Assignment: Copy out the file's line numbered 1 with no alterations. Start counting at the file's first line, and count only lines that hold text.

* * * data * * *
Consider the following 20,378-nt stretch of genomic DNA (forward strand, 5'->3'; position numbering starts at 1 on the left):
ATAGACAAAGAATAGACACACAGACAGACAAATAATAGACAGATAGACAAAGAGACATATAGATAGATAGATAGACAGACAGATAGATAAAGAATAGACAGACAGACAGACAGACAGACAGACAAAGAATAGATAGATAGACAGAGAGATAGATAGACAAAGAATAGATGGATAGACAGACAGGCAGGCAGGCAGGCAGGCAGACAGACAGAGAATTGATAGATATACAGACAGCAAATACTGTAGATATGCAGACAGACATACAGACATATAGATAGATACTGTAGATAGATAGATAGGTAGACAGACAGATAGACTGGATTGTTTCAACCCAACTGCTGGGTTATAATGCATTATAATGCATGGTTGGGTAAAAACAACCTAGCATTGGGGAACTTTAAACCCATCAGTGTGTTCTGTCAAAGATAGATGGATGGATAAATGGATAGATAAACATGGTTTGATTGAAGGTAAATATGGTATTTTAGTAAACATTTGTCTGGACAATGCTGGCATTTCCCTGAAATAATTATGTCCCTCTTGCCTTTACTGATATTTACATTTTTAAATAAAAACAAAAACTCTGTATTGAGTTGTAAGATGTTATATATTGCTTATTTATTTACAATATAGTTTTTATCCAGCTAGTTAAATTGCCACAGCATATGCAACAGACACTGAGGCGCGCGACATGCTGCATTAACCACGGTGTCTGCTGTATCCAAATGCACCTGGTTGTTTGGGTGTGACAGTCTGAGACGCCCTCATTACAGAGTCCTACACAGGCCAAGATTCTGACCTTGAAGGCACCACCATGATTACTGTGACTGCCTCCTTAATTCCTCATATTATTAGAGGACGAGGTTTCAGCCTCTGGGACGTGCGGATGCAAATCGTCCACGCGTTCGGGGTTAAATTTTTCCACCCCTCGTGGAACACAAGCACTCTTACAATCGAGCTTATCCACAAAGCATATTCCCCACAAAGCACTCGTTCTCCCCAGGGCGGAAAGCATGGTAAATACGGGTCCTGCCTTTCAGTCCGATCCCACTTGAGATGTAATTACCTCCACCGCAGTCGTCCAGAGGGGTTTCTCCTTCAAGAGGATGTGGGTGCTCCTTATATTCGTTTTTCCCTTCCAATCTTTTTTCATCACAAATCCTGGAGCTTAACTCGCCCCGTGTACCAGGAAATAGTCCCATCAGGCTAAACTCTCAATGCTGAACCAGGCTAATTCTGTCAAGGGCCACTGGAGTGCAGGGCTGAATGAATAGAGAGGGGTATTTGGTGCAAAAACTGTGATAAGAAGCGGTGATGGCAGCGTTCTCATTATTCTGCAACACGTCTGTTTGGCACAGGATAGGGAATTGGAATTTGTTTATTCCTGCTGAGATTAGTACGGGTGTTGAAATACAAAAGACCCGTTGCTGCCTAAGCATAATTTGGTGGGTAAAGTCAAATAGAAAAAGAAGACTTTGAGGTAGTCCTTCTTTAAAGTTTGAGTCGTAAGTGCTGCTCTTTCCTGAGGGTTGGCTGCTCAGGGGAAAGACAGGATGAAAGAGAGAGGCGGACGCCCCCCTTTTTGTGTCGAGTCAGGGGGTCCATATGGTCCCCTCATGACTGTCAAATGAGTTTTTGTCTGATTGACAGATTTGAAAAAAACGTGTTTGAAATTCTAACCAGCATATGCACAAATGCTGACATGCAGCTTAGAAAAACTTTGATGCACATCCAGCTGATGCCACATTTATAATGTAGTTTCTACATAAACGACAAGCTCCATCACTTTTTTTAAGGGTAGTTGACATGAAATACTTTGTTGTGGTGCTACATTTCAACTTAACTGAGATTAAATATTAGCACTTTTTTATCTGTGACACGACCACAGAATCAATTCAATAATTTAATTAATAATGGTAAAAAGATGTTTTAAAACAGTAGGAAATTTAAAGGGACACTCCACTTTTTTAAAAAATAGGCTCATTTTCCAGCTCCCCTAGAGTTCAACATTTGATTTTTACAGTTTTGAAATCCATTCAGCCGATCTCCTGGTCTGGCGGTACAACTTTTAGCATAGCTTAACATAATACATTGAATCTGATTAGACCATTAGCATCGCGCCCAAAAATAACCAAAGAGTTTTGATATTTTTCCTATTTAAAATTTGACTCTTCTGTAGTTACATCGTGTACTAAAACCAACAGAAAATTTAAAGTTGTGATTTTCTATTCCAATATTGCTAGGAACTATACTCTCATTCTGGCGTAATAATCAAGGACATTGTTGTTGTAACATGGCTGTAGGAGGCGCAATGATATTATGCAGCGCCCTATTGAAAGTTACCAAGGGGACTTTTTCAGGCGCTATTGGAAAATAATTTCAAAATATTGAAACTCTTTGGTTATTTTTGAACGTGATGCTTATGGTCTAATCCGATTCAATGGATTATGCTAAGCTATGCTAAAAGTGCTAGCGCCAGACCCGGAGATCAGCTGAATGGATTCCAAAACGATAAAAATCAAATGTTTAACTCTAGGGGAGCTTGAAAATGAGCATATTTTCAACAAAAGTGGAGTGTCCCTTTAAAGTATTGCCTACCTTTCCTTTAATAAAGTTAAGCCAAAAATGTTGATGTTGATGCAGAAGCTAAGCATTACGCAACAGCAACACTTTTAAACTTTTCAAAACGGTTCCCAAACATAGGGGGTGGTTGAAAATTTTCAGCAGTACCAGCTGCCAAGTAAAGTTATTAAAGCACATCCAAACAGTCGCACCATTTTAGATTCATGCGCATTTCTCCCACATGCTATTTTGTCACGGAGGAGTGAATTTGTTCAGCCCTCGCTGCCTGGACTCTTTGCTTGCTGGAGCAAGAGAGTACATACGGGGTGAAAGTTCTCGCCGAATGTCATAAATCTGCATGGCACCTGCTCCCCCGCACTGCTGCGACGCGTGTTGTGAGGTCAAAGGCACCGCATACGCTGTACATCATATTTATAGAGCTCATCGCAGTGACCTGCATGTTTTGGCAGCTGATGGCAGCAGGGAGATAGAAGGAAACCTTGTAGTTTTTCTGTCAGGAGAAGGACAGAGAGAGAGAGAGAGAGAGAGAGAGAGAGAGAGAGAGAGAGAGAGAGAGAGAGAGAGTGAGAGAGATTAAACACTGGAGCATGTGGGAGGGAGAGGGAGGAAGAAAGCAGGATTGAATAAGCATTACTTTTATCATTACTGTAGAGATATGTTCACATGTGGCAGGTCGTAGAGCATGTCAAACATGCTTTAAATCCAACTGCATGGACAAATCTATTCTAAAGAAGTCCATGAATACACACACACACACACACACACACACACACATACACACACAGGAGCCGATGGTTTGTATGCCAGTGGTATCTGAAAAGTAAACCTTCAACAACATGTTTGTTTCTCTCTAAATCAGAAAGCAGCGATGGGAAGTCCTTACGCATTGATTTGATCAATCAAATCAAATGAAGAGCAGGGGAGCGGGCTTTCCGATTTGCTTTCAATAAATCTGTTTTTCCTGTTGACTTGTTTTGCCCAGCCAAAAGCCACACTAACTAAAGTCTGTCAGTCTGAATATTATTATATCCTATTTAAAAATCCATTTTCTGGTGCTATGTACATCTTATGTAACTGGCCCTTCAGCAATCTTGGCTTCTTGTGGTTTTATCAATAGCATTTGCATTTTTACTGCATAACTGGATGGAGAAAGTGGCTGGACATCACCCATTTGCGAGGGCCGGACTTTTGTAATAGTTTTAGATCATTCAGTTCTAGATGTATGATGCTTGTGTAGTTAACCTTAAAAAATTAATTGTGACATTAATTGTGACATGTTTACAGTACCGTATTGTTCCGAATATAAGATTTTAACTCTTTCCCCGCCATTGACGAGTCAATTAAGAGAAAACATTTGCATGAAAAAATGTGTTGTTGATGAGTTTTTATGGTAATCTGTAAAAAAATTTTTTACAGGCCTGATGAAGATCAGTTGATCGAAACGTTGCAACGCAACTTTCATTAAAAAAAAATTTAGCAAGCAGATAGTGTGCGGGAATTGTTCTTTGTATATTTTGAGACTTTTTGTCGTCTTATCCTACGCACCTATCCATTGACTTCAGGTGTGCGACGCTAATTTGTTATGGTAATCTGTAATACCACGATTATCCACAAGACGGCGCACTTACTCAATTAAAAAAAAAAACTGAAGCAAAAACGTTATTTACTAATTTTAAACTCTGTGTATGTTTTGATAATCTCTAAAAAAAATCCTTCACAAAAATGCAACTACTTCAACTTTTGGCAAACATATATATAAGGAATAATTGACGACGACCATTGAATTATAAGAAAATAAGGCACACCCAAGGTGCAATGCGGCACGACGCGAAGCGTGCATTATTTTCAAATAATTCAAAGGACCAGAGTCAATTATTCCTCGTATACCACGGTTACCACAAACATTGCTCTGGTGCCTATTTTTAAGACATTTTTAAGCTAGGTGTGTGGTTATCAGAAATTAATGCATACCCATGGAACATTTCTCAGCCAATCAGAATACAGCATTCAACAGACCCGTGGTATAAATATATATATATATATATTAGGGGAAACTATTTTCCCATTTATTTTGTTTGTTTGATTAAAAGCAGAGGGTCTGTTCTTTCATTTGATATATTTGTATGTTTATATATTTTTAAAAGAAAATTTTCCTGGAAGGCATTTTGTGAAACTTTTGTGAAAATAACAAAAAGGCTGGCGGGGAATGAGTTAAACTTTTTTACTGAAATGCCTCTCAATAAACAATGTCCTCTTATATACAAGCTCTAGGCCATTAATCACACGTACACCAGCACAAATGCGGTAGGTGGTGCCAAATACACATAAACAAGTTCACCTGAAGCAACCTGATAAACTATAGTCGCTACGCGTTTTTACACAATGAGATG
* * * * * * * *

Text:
Consider the following 20,378-nt stretch of genomic DNA (forward strand, 5'->3'; position numbering starts at 1 on the left):